Anyway, Jack happens to have some smoke grenades handy and he uses them to give them some cover. It’s a good thing the bad guys forgot where the chopper is. They stand around commenting on not being able to see, at which point I think I would have shot them. And if I were the henchemen? I would have sprayed the area with gunfire that I last saw Jack and company. But none of this happens.

Jack slowly kills them off, while separating from Chloe and Derek, but not before arming Chloe. And we all know how much Chloe likes to have a gun in her hands. She’s one-for-one by my count.

Well, you know the rest. Jack kills off members of the assassin team, clearly thinking to himself, “I miss this shit!” He manages to save Chloe and Derek right before the leader of the henchmen, “Haas,” shoots them. How did Haas find them? He saw Derek sitting where he could be seen. Moron. Poor judgment call #2, Derek. You’re not about to break Kim’s records or anything but if we give you more screen time, I bet you might give her a run.

As Jack shoots Haas in the leg, presumably in the hopes of procuring information from him and not because he suddenly became a lousy marksman, Chloe is alerted to Haas’ presence and fired three or four rounds into Haas’ gut. Ouch. Henchman Haas goes down and Jack proceeds to interrogate him, promising along the way to get him medical attention if he cooperates. Surprisingly, Haas willingly complies, obviously not seeing that Jack had his fingers crossed behind his back.

Among other things, Jack learns that he is being set up (for which we didn’t need Haas – hasn’t Jack seen the previews?) and that Palmer was going to talk about something that “they” didn’t want him to divulge. So Palmer was nervous about something. Jack figures out that Haas was the one who capped Palmer and so he brutally executes Haas. I guess after blowing Chappelle away a few years ago, point-blank murder isn’t a big deal to Jack anymore. Nor to us, the viewers.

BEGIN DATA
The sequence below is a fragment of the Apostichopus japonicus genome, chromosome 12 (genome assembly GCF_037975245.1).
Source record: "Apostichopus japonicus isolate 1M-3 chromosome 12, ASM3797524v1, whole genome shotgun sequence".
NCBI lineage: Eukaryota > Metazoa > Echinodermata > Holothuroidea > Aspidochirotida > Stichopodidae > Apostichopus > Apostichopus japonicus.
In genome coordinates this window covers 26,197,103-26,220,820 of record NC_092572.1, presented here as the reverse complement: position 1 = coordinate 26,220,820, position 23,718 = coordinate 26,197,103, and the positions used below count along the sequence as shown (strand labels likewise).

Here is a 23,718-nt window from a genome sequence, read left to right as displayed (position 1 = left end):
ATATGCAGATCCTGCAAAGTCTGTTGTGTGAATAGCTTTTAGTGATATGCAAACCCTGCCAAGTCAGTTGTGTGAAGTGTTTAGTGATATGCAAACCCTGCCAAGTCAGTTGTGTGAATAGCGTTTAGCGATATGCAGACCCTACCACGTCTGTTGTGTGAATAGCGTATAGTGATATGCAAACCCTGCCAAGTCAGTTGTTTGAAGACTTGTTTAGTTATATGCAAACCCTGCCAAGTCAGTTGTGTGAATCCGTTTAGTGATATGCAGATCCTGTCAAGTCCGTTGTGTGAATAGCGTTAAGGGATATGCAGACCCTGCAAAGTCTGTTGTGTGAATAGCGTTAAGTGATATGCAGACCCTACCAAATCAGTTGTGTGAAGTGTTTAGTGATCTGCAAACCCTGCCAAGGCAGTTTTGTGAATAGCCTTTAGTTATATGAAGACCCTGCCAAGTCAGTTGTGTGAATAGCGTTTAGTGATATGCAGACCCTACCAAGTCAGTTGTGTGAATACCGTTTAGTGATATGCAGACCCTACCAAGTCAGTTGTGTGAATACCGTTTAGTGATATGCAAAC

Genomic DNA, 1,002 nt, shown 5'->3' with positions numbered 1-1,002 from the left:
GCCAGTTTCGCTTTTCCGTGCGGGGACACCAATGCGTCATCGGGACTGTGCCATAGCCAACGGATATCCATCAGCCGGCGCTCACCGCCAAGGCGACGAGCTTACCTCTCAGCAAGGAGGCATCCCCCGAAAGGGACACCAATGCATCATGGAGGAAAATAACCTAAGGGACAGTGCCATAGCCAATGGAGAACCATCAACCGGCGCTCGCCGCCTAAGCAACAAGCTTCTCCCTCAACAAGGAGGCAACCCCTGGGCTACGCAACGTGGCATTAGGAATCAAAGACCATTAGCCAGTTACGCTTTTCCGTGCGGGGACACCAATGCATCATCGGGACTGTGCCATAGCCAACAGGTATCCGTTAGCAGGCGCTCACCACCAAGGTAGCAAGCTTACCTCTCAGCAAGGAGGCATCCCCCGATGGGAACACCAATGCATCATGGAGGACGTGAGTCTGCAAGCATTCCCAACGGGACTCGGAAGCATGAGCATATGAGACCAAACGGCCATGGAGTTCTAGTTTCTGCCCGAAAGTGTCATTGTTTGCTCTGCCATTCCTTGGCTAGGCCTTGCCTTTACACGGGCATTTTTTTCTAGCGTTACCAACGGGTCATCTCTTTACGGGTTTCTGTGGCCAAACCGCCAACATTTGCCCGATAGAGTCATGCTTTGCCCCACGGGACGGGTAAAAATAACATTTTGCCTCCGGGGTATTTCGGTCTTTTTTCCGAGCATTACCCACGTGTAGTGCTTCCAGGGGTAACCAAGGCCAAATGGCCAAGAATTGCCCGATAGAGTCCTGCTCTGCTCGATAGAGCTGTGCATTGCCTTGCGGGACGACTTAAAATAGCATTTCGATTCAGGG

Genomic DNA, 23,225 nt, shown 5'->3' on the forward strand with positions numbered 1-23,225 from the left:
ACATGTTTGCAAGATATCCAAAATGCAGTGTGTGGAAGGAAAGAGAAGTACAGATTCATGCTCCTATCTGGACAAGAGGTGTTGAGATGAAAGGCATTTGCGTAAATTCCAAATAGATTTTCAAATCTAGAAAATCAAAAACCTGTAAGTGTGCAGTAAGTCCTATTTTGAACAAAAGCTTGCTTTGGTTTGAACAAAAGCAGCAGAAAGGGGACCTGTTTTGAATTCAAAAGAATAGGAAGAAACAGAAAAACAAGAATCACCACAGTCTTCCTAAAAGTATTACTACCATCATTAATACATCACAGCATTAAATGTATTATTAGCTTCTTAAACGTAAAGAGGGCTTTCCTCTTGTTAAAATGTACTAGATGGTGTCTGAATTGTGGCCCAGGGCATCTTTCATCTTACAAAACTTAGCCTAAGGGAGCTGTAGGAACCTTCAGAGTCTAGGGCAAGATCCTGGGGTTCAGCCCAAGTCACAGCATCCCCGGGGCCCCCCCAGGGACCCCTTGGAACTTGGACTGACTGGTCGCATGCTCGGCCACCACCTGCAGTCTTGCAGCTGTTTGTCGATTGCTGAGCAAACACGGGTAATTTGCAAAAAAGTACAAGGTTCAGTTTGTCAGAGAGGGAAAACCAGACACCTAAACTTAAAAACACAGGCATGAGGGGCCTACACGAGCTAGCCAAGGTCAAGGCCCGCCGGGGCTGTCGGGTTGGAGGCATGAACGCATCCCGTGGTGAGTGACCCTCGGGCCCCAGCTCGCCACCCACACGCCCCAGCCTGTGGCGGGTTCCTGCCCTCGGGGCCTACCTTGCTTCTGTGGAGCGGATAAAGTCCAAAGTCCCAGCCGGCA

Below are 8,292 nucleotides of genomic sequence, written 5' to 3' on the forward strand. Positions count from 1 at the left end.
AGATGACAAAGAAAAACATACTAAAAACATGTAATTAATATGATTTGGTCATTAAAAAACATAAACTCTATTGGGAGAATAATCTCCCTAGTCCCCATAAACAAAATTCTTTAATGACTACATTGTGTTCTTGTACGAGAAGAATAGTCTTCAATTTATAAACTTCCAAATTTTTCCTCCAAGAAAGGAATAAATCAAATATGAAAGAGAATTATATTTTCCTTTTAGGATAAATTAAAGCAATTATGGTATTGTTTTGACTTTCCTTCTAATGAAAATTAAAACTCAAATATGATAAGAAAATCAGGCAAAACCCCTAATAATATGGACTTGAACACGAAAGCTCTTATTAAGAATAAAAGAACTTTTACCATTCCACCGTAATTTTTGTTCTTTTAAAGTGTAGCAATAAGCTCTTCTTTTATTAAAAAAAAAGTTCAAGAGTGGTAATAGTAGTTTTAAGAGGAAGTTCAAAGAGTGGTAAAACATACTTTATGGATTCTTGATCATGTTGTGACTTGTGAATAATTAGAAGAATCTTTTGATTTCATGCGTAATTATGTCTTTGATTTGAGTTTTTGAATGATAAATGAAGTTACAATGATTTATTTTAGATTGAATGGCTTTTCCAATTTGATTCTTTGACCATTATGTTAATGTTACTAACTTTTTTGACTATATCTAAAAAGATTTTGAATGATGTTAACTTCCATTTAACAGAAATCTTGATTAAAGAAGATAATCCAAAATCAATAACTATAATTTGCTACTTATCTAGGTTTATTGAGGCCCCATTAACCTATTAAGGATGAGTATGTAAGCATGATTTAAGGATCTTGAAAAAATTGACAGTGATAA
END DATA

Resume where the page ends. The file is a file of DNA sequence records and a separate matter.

And so ends hour one. I thought it was thrilling and that it absolutely flew by. I couldn’t believe we were already through an hour and I was so glad another one was coming right behind it. This was by far the best opening hour, I think, in terms of pure action. Normally, we have loads of set-up time and getting-to-know-you scenes. (I was re-watching a scene from Season Two at the Warner household on Sunday on A&E – oh, how I do not miss the Warners.) But this season started off fast and has kept on going through the first house, with everything appearing to be immediately intertwined. Good to see that. This way, it’ll be harder to have a Kim-like storyline.


Friday, January 06, 2006

Season 5: Prequel

Season 5: Prequel
Author: D

By all indications, this next season of '24' looks to be a real doozy with all the promos showing scads of explosive action and hinting at many intriguing developments in the premiere. So I remain hopeful in spite of this predominantly lame and unfortunately overhyped "preview" that I hope you didn't buy the DVD just to get a look at.

The actual story of this ultra-mini-episode is minimal. There's a nice recap of last season's finale that, in its focus on the two most interesting "good guy" characters in popular media today, reminds you what a great show '24' can be. Then it's twelve months later and we see a scraggly and un-fashion-friendly Jack driving through an industrial looking section of a town that we will soon find out is Chicago (continuity kudos to the producers for the Chicago Tribune newspaper box on the street). He parks and starts walking down the street, eyeing two truck-driver types warily. Nothing like looking suspicious to throw off a stranger's suspicions.

Then who should drive up but Chloe who I swear they keep trying to make more sexy but c'mon guys, we don't love Chloe for her cleavage (or lack thereof). Jack pulls her off the street (did you NOT see that coming?) and asks whether she'd been followed. No, of course, not. Hmmm...let's just wait a few minutes before passing judgment on that statement.